When pressed to clarify what he was referring to, the CWC chief said: “Fifteen per cent year-on-year EBITDA (earnings before interest, taxation, depreciation and amortisation). That’s probably where you’ll need to steer.”
BTC is on track to generate $118 million in EBITDA for its 2014-2015 financial year, based on the $59 million it recorded for the first half. Applying Mr Bentley’s 15-20 per cent figure to the former number would cut $23.6 million off BTC’s annual EBITDA.
All first-round bids on the second cellular licence, which have to detail each bidder’s technical and financial capabilities to meet the Government’s requirements, are due to be submitted by today.
They will all be opened in the presence of both Cellular Liberalisation Task Force representatives and executives from each of the bidders.
Mr Bentley, meanwhile, said BTC was looking to grab increased broadband Internet and pay-TV market share to compensate for the likely decline in cellular revenues that competition will bring.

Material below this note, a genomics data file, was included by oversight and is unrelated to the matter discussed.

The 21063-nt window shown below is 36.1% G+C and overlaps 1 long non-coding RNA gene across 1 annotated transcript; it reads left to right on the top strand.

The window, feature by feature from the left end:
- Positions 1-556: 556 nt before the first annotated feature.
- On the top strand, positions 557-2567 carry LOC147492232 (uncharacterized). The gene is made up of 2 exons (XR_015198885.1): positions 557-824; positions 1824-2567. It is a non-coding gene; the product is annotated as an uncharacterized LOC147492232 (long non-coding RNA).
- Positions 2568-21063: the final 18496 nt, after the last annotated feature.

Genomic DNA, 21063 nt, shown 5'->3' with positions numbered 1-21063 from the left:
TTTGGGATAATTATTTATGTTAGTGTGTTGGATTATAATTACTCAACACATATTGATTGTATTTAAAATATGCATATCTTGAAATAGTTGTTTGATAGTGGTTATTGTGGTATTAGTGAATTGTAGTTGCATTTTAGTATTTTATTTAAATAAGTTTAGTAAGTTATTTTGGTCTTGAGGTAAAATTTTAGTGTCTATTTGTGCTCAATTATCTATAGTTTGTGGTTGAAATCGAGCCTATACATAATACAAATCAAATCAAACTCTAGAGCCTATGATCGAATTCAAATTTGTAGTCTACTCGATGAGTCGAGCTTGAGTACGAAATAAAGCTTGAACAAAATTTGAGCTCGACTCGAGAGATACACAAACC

Confirming that BTC’s results in the third quarter “were down slightly”, the CWC chief said: “There will be headwinds there [in the Bahamas] for revenues and profitability in the near term, certainly in the mobile category, until we get broadband and TV up and running.”
Mr Bentley said that BTC’s current international partners, aware that mobile competition was imminent, were already trying to “squeeze” the roaming rates charged to both Bahamians and visitors when each was overseas.
Describing the arrival of competition as a “challenge”, Mr Bentley added: “The new entrant will be arriving in our new fiscal year.